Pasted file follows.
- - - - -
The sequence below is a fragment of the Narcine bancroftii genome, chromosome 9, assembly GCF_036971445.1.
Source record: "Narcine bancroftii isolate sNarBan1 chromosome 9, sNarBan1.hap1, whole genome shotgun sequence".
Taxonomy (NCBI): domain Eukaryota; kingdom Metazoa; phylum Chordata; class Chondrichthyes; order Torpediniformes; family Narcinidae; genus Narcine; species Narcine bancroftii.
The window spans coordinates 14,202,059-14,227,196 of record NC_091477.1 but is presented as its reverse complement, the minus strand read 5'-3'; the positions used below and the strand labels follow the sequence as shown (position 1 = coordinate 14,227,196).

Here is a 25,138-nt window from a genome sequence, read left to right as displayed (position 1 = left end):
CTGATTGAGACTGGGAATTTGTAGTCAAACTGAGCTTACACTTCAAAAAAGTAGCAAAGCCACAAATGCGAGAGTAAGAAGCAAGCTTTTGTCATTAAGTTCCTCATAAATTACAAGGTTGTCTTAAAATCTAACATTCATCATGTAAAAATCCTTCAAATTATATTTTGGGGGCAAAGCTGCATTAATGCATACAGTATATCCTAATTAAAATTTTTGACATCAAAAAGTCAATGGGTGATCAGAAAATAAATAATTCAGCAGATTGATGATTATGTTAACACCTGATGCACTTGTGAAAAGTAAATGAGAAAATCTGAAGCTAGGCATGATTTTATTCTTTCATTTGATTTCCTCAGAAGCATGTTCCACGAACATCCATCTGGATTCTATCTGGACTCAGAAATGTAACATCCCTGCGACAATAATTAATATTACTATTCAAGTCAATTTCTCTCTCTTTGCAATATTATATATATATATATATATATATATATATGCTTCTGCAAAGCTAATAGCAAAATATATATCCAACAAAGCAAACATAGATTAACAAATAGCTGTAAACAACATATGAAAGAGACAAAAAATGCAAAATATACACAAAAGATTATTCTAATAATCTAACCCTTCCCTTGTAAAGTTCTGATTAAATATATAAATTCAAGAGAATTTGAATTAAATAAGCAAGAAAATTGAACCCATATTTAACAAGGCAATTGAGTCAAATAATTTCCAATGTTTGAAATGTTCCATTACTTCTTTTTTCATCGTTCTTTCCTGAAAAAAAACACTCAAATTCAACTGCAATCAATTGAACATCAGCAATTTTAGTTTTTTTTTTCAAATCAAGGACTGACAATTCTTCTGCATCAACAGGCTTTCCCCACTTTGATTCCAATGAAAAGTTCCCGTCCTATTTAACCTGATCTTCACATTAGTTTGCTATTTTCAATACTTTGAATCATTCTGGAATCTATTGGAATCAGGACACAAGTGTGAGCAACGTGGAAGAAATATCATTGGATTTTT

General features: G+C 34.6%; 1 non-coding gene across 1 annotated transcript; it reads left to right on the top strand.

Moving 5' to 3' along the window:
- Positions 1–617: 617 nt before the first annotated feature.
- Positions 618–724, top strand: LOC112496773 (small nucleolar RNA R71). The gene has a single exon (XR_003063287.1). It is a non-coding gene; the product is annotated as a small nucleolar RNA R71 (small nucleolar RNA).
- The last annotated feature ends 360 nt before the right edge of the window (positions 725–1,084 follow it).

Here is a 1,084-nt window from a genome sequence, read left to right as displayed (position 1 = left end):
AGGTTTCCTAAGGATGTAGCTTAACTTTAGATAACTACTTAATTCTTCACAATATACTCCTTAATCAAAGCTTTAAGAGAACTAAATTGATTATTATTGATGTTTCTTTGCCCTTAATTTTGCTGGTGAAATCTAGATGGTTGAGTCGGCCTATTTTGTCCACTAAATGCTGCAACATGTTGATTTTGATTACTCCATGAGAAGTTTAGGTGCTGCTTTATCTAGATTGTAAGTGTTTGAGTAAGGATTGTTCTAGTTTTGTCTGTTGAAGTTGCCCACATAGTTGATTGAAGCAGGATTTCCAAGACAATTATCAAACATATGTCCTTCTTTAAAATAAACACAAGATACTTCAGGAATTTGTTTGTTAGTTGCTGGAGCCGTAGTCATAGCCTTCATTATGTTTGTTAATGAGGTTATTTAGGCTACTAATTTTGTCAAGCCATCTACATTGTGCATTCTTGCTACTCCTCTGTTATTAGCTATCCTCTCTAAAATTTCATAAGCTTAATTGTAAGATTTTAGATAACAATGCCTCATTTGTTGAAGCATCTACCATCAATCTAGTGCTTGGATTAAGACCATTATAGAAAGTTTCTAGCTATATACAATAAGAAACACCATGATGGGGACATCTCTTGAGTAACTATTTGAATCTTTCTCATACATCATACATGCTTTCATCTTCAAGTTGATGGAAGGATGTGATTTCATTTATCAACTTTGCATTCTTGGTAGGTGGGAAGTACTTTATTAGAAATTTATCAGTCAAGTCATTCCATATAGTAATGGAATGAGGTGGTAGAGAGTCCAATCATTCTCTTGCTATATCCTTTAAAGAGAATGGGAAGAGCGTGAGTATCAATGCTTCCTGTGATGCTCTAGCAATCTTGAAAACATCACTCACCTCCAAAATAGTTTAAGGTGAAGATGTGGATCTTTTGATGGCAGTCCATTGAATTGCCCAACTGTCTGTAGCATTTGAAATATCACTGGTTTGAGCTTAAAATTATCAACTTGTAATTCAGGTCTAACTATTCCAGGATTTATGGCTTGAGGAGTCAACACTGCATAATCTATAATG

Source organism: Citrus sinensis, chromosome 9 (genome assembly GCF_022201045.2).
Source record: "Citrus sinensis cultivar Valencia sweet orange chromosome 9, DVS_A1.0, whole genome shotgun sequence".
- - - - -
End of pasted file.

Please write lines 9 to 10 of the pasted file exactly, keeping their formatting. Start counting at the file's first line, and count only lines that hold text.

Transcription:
- Positions 1–617: 617 nt before the first annotated feature.
- Positions 618–724, top strand: LOC112496773 (small nucleolar RNA R71). The gene has a single exon (XR_003063287.1). It is a non-coding gene; the product is annotated as a small nucleolar RNA R71 (small nucleolar RNA).